Welcome to Bougainville
Green, rugged and little developed, this large volcanic island has a dramatic setting, with thick forests, towering volcanoes, tumbling rivers, azure lagoons, plunging waterfalls, giant caves and impenetrable valleys that slither into the mountains. For now, visitors can have the island pretty much to themselves. There’s huge potential for small-scale tourism, but little in the way of organised activities; it’s DIY travel.
Starting from Kokopau, you’ll head due south and traverse several coastal communities where time seems to have stood still. Why not pull over in picturesque Tinputz, a one-hour drive to the south? There’s a friendly guesthouse; for guided hikes up to Namatoa Crater Lake get in touch with Osborne.
A good base, Wakunai is where you can arrange a three-day trek to Mt Balbi (2685m), or follow the Nooma Nooma track that crosses the island to Torokina, on the west coast (count on a three-day minimum). From Mt Balbi, you can see the active Mt Bagana (1730m).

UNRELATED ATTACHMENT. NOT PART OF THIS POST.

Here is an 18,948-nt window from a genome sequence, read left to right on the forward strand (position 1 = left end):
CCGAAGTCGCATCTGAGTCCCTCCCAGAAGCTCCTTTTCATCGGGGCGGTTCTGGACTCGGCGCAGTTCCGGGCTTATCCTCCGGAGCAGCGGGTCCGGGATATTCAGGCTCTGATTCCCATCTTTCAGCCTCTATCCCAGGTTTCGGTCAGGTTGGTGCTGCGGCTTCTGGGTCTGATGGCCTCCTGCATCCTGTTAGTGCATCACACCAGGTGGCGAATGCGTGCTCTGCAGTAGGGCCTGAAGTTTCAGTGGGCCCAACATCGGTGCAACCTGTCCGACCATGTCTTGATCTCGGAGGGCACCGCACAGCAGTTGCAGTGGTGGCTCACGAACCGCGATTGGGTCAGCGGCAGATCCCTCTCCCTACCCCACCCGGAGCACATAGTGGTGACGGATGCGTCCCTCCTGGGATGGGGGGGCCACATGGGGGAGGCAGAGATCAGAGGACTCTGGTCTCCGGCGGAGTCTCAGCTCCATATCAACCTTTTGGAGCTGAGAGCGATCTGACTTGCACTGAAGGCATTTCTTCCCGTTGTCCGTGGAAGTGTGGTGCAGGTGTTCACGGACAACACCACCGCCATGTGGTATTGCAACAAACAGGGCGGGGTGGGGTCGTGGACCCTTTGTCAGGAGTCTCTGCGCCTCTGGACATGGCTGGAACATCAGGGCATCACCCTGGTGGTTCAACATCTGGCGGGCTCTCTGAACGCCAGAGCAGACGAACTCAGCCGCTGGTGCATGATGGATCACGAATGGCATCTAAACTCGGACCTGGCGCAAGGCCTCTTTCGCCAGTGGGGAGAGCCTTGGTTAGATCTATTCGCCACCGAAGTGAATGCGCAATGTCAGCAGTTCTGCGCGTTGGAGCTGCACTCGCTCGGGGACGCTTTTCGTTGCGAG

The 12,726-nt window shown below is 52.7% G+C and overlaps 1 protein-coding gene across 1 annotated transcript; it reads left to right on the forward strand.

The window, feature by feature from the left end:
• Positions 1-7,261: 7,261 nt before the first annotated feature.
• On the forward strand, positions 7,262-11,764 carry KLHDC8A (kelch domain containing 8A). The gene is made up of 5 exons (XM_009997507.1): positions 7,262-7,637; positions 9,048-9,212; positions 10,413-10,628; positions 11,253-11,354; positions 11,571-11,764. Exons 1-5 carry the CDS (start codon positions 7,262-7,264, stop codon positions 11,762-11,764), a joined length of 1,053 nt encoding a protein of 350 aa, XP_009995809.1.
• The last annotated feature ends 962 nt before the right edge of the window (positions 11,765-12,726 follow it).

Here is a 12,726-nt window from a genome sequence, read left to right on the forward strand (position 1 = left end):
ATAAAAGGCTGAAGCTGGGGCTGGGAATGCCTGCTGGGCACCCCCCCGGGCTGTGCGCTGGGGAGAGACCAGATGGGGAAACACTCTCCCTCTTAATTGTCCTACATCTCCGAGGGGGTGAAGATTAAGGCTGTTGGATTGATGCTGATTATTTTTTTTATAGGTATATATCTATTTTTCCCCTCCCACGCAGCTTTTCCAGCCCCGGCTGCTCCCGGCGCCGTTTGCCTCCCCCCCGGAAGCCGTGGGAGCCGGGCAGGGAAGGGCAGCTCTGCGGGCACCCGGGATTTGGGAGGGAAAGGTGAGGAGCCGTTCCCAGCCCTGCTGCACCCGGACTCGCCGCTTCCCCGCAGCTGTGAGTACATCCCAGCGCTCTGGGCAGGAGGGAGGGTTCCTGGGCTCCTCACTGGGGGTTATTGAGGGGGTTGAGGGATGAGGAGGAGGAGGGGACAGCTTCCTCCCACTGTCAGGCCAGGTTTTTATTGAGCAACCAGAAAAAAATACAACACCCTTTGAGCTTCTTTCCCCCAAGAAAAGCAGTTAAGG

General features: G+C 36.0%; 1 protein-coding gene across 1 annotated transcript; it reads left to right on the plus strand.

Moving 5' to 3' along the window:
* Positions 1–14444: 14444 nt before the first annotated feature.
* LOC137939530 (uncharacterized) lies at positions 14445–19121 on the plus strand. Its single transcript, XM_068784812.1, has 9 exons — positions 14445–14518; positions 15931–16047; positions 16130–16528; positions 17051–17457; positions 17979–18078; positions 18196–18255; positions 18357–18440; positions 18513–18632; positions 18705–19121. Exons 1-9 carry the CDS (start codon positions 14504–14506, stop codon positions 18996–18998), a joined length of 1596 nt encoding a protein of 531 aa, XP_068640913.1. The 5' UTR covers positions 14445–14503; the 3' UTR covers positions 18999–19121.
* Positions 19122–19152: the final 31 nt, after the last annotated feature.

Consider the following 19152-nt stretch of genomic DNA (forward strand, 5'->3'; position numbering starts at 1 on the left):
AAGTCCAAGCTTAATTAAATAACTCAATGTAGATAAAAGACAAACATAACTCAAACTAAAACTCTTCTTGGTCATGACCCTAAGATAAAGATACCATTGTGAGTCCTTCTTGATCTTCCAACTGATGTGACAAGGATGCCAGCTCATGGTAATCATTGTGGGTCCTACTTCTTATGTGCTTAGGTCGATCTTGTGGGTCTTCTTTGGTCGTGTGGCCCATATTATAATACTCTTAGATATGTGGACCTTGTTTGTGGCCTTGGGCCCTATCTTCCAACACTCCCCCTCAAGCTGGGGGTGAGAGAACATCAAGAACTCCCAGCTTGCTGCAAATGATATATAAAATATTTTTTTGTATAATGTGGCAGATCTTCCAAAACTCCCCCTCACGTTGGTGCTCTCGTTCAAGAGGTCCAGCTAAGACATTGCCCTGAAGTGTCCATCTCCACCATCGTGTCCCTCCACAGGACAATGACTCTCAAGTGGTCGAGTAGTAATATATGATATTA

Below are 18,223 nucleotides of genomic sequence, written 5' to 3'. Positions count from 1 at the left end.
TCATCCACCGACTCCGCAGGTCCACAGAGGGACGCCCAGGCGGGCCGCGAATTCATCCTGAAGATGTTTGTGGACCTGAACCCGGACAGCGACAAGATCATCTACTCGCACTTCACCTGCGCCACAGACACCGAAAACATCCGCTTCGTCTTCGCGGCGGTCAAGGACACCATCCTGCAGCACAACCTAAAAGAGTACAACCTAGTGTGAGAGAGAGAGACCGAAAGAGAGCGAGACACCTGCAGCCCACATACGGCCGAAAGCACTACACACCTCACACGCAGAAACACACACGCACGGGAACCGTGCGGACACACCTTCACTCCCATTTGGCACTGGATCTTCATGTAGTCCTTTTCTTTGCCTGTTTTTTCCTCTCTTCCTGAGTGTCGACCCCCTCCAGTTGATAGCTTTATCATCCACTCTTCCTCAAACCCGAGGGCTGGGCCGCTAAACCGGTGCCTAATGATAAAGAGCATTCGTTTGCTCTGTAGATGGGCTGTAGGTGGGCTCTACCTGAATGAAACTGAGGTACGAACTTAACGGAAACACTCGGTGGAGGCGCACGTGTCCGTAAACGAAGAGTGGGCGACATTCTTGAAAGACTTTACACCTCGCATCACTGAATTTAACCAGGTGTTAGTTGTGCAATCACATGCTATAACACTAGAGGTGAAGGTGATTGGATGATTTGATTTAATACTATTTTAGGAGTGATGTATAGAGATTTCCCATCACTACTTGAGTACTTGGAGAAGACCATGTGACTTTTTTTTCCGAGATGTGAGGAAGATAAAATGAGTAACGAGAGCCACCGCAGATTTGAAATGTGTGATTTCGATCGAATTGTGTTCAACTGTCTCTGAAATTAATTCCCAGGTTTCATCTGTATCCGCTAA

Continuing south, you’ll drive past the infamous Morgan Junction, where you can catch a glimpse of the former ‘no-go zone’ and Panguna. High in the centre of the island, this dormant mine is one of the world’s largest artificial holes. Copper was discovered here in 1964, and Bougainville Copper Limited was the operator of the open-cut mine. The Arawa Women’s Centre Lodge can help arrange visits to the mine.
About 10km south of Morgan Junction, you’ll reach Arawa and Kieta, which are virtually contiguous. Both were severely damaged during the conflict, and whole neighbourhoods have been abandoned. In Arawa, Bougainville Experience Tours leads guided single- and multi-day tours of the area (birdwatching, trekking and village visits).
About 260km south of Buka, Buin really feels like the end of the line. It suffered less damage than Kieta and Arawa during the conflict. During WWII, Buin hosted a large Japanese army base and the area has many rusting relics. Admiral Yamamoto’s aircraft wreck is the area’s most historically interesting wreck. Admiral Isoroku Yamamoto, who planned the attack on Pearl Harbour, left Rabaul in a ‘Betty Bomber’ on 18 April 1943 with a protective group of Zeros, not realising that US fighters were waiting for him near Buin. The wreckage of the bomber still lies in the jungle a few kilometres off the Panguna–Buin road. It’s signposted, near Aku, 24km before Buin.